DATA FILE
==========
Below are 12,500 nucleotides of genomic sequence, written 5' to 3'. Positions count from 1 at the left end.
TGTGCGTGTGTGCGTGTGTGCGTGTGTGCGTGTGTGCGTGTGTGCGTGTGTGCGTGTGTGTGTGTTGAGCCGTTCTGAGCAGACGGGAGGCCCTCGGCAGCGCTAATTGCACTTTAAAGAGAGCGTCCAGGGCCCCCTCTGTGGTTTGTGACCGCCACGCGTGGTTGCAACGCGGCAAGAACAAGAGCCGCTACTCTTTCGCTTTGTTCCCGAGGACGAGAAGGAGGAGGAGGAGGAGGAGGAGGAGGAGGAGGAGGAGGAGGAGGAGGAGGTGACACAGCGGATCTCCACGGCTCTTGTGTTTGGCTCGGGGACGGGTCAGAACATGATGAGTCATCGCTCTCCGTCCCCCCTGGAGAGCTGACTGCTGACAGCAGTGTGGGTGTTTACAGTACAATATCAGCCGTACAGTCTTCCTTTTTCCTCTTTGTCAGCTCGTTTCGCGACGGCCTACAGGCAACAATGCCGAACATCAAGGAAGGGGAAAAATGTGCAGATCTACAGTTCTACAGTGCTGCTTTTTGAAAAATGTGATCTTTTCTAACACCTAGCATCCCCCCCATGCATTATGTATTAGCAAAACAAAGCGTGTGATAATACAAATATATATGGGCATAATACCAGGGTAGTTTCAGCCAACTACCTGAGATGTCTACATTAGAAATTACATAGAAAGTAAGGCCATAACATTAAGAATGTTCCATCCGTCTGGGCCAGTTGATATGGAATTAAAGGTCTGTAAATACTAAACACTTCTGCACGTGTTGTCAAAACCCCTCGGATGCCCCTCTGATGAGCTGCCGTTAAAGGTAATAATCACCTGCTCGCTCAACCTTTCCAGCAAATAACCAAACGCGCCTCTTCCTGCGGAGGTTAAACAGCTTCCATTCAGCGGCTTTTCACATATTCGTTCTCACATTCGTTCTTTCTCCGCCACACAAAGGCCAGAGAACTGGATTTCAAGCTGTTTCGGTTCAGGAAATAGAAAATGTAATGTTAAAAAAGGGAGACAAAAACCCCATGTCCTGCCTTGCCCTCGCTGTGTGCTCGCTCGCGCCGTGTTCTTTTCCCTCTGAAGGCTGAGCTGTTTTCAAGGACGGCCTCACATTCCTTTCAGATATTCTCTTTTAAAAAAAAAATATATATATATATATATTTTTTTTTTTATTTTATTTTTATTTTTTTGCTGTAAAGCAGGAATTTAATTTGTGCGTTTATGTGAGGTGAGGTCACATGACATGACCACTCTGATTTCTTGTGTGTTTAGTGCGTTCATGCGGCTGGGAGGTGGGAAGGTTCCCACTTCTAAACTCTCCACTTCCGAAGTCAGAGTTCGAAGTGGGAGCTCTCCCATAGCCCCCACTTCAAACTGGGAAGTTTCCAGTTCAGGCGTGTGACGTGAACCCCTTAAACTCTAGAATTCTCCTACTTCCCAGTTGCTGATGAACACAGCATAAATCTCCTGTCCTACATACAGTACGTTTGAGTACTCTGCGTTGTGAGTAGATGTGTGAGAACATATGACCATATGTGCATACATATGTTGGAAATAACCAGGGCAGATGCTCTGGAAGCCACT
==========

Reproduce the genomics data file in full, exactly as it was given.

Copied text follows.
Below are 12,500 nucleotides of genomic sequence, written 5' to 3'. Positions count from 1 at the left end.
TGTGCGTGTGTGCGTGTGTGCGTGTGTGCGTGTGTGCGTGTGTGCGTGTGTGCGTGTGTGTGTGTTGAGCCGTTCTGAGCAGACGGGAGGCCCTCGGCAGCGCTAATTGCACTTTAAAGAGAGCGTCCAGGGCCCCCTCTGTGGTTTGTGACCGCCACGCGTGGTTGCAACGCGGCAAGAACAAGAGCCGCTACTCTTTCGCTTTGTTCCCGAGGACGAGAAGGAGGAGGAGGAGGAGGAGGAGGAGGAGGAGGAGGAGGAGGAGGAGGAGGTGACACAGCGGATCTCCACGGCTCTTGTGTTTGGCTCGGGGACGGGTCAGAACATGATGAGTCATCGCTCTCCGTCCCCCCTGGAGAGCTGACTGCTGACAGCAGTGTGGGTGTTTACAGTACAATATCAGCCGTACAGTCTTCCTTTTTCCTCTTTGTCAGCTCGTTTCGCGACGGCCTACAGGCAACAATGCCGAACATCAAGGAAGGGGAAAAATGTGCAGATCTACAGTTCTACAGTGCTGCTTTTTGAAAAATGTGATCTTTTCTAACACCTAGCATCCCCCCCATGCATTATGTATTAGCAAAACAAAGCGTGTGATAATACAAATATATATGGGCATAATACCAGGGTAGTTTCAGCCAACTACCTGAGATGTCTACATTAGAAATTACATAGAAAGTAAGGCCATAACATTAAGAATGTTCCATCCGTCTGGGCCAGTTGATATGGAATTAAAGGTCTGTAAATACTAAACACTTCTGCACGTGTTGTCAAAACCCCTCGGATGCCCCTCTGATGAGCTGCCGTTAAAGGTAATAATCACCTGCTCGCTCAACCTTTCCAGCAAATAACCAAACGCGCCTCTTCCTGCGGAGGTTAAACAGCTTCCATTCAGCGGCTTTTCACATATTCGTTCTCACATTCGTTCTTTCTCCGCCACACAAAGGCCAGAGAACTGGATTTCAAGCTGTTTCGGTTCAGGAAATAGAAAATGTAATGTTAAAAAAGGGAGACAAAAACCCCATGTCCTGCCTTGCCCTCGCTGTGTGCTCGCTCGCGCCGTGTTCTTTTCCCTCTGAAGGCTGAGCTGTTTTCAAGGACGGCCTCACATTCCTTTCAGATATTCTCTTTTAAAAAAAAAATATATATATATATATATTTTTTTTTTTATTTTATTTTTATTTTTTTGCTGTAAAGCAGGAATTTAATTTGTGCGTTTATGTGAGGTGAGGTCACATGACATGACCACTCTGATTTCTTGTGTGTTTAGTGCGTTCATGCGGCTGGGAGGTGGGAAGGTTCCCACTTCTAAACTCTCCACTTCCGAAGTCAGAGTTCGAAGTGGGAGCTCTCCCATAGCCCCCACTTCAAACTGGGAAGTTTCCAGTTCAGGCGTGTGACGTGAACCCCTTAAACTCTAGAATTCTCCTACTTCCCAGTTGCTGATGAACACAGCATAAATCTCCTGTCCTACATACAGTACGTTTGAGTACTCTGCGTTGTGAGTAGATGTGTGAGAACATATGACCATATGTGCATACATATGTTGGAAATAACCAGGGCAGATGCTCTGGAAGCCACT